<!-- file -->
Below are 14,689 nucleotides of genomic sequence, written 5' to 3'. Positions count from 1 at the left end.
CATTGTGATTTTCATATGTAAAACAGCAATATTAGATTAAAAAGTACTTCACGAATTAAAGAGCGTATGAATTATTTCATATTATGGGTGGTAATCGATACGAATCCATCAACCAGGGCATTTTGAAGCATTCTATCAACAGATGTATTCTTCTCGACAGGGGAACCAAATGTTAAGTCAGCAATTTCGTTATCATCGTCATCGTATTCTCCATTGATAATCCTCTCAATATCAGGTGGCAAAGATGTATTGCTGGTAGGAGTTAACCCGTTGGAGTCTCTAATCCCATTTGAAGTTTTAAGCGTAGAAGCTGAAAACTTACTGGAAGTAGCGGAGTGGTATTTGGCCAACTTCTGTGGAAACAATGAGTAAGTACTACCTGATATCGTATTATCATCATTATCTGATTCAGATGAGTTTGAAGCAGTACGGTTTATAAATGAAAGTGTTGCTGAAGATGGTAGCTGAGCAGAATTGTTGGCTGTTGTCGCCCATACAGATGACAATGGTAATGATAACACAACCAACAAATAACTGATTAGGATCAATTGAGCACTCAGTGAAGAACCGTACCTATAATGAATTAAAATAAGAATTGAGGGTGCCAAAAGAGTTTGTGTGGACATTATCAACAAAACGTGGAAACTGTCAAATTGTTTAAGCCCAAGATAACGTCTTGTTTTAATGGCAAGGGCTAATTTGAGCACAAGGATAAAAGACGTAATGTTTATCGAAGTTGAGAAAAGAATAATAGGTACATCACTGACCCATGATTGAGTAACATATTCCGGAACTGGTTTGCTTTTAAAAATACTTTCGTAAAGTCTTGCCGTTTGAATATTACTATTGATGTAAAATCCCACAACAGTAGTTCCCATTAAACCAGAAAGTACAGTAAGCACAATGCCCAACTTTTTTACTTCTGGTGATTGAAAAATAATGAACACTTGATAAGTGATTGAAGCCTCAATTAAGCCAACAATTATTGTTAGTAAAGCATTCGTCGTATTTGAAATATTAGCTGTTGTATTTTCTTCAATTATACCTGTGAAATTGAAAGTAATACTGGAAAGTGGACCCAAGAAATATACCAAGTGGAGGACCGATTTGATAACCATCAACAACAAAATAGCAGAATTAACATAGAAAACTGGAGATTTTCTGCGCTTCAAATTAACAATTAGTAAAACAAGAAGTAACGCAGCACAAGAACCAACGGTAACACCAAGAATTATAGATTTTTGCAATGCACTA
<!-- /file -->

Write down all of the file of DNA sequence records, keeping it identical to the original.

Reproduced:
Below are 14,689 nucleotides of genomic sequence, written 5' to 3'. Positions count from 1 at the left end.
CATTGTGATTTTCATATGTAAAACAGCAATATTAGATTAAAAAGTACTTCACGAATTAAAGAGCGTATGAATTATTTCATATTATGGGTGGTAATCGATACGAATCCATCAACCAGGGCATTTTGAAGCATTCTATCAACAGATGTATTCTTCTCGACAGGGGAACCAAATGTTAAGTCAGCAATTTCGTTATCATCGTCATCGTATTCTCCATTGATAATCCTCTCAATATCAGGTGGCAAAGATGTATTGCTGGTAGGAGTTAACCCGTTGGAGTCTCTAATCCCATTTGAAGTTTTAAGCGTAGAAGCTGAAAACTTACTGGAAGTAGCGGAGTGGTATTTGGCCAACTTCTGTGGAAACAATGAGTAAGTACTACCTGATATCGTATTATCATCATTATCTGATTCAGATGAGTTTGAAGCAGTACGGTTTATAAATGAAAGTGTTGCTGAAGATGGTAGCTGAGCAGAATTGTTGGCTGTTGTCGCCCATACAGATGACAATGGTAATGATAACACAACCAACAAATAACTGATTAGGATCAATTGAGCACTCAGTGAAGAACCGTACCTATAATGAATTAAAATAAGAATTGAGGGTGCCAAAAGAGTTTGTGTGGACATTATCAACAAAACGTGGAAACTGTCAAATTGTTTAAGCCCAAGATAACGTCTTGTTTTAATGGCAAGGGCTAATTTGAGCACAAGGATAAAAGACGTAATGTTTATCGAAGTTGAGAAAAGAATAATAGGTACATCACTGACCCATGATTGAGTAACATATTCCGGAACTGGTTTGCTTTTAAAAATACTTTCGTAAAGTCTTGCCGTTTGAATATTACTATTGATGTAAAATCCCACAACAGTAGTTCCCATTAAACCAGAAAGTACAGTAAGCACAATGCCCAACTTTTTTACTTCTGGTGATTGAAAAATAATGAACACTTGATAAGTGATTGAAGCCTCAATTAAGCCAACAATTATTGTTAGTAAAGCATTCGTCGTATTTGAAATATTAGCTGTTGTATTTTCTTCAATTATACCTGTGAAATTGAAAGTAATACTGGAAAGTGGACCCAAGAAATATACCAAGTGGAGGACCGATTTGATAACCATCAACAACAAAATAGCAGAATTAACATAGAAAACTGGAGATTTTCTGCGCTTCAAATTAACAATTAGTAAAACAAGAAGTAACGCAGCACAAGAACCAACGGTAACACCAAGAATTATAGATTTTTGCAATGCACTA